How Things Work 1

An introduction to physics in the context of everyday objects.

About The Course

Designed for non-science students, this course is a practical introduction to physics and science in everyday life. It considers objects from the world around us, identifying and exploring the scientific concepts upon which they're based. Because it starts with objects and looks within them for science, it is the reverse of a traditional physics class. Instead of the usual principle-driven physics class, How Things Work is case-study physics.

In this pilot semester of How Things Work, we will explore the basic laws of motion in the context of six familiar objects or activities: (1) Skating, (2) Falling Balls, (3) Ramps, (4) Seesaws, (5) Wheels, and (6) Bumper Cars. Despite their simplicity, these topics will bring us in contact with some of the most important concepts in physics, including inertia, energy, and momentum.

This course is self-paced. You can begin anytime and proceed at whatever speed you like. Although it typically takes about six weeks, you can finish it in three months or three days. With students ranging in age from 7 to 80+, there is little reason to follow a conventional academic schedule. This course should fit your lifestyle, not the other way around.

Subtitles are now available in more than 13 languages, with many translations prepared by volunteers from the course. Those translations are complete in Chinese and French, and nearly complete in German, Hebrew, Japanese, and Spanish. Other languages include: Arabic, Greek, Hindi, Italian, Korean, Portuguese, Russian, and Urdu.

这些事情是如何运作的 1

Frequently Asked Questions

What must I do to earn a Statement of Accomplishment?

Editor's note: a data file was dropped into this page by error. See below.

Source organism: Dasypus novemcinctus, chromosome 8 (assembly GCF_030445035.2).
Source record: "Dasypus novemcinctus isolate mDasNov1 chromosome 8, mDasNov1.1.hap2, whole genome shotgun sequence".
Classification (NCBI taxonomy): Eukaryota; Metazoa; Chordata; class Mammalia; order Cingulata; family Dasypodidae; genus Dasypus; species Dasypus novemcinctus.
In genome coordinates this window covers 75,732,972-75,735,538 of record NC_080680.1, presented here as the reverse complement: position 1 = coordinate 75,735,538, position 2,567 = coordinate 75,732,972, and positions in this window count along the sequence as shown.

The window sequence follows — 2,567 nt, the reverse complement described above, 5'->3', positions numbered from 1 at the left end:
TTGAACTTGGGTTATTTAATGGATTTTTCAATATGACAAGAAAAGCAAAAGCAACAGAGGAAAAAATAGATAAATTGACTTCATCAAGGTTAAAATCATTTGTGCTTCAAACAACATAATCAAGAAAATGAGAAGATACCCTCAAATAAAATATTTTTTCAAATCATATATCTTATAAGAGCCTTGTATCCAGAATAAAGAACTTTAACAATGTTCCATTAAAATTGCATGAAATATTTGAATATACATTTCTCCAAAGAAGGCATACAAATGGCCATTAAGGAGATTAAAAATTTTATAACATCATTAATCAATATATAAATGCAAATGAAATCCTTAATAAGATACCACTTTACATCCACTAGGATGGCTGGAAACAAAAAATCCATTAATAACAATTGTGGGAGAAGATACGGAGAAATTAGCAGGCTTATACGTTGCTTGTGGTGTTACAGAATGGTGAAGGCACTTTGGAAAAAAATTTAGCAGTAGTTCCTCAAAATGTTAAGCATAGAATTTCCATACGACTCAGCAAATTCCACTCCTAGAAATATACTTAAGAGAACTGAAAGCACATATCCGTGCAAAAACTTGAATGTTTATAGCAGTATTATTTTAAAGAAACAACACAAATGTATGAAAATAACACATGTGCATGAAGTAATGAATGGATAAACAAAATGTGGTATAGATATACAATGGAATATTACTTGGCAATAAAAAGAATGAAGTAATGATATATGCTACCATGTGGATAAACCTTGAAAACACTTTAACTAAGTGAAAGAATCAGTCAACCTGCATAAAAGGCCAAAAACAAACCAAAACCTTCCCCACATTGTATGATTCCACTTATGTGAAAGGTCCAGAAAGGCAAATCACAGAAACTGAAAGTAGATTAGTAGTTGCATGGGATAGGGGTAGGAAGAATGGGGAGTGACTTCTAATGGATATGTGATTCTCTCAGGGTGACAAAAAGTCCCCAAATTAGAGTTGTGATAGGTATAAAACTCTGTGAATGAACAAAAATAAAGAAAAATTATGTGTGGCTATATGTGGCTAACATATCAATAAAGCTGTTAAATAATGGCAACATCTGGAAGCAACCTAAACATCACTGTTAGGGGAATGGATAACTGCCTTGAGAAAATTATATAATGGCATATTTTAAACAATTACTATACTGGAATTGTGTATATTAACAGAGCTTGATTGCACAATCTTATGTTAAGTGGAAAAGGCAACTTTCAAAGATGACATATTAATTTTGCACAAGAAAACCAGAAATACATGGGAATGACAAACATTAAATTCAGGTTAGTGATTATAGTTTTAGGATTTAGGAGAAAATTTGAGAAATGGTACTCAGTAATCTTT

• To earn a Statement of Accomplishment, you must achieve an average score of 50% on the six homework assignments. To earn a Statement of Accomplishment with Distinction, you must achieve an average score of 80%. Note that you may take those assignments as many times as you like; only your highest scores contribute to that average.
Must I complete the Preliminary and Final Assessments to earn a Statement of Accomplishment?
  • No. Those assessments are only for your own information, to see just how much you learned while taking this course.
Will I find this class interesting, enjoyable, and valuable if I am not a college student?
  • Yes. this class is truly for everyone. Previous students have ranged in age from 7 to 70+ and have come from all backgrounds and all walks of life. They have including college students, adult learners, professionals, retirees, grade-school children, home-schoolers, and even physics professors.
What background is expected for learners in this class?
  • None. The course starts at the beginning and provides a complete path toward a substantial understanding of the basics laws of motion. It is conceptual, rather than formulaic, and emphasizes understanding rather than memorization.
What resources will I need for this class?
  • Mostly a willingness to think. The material presented in the videos is all that's required to succeed in this class, however, I suggest that you obtain a copy of my textbook, How Things Work 5e, because the more ways in which you approach this material, the better you'll learn it.
I am not a native speaker of English. Are there translations?
  • Yes, the videos have subtitles in 13+ languages and many of the homework assignments have been translated as well. The initial translations were computer-generated, but volunteer translators have perfected the subtitles for many videos in many languages. You can even contribute to this translation project for languages that are still incomplete or additional languages that I haven't included yet. I'll work with you to make this class accessible to the whole world.

Recommended Background

No background is required; everyone is welcome, regardless of age or experience. This course starts at the beginning and provides a complete path toward a substantial understanding of the basics laws of motion. It is conceptual, rather than formulaic, and emphasizes understanding rather than memorization.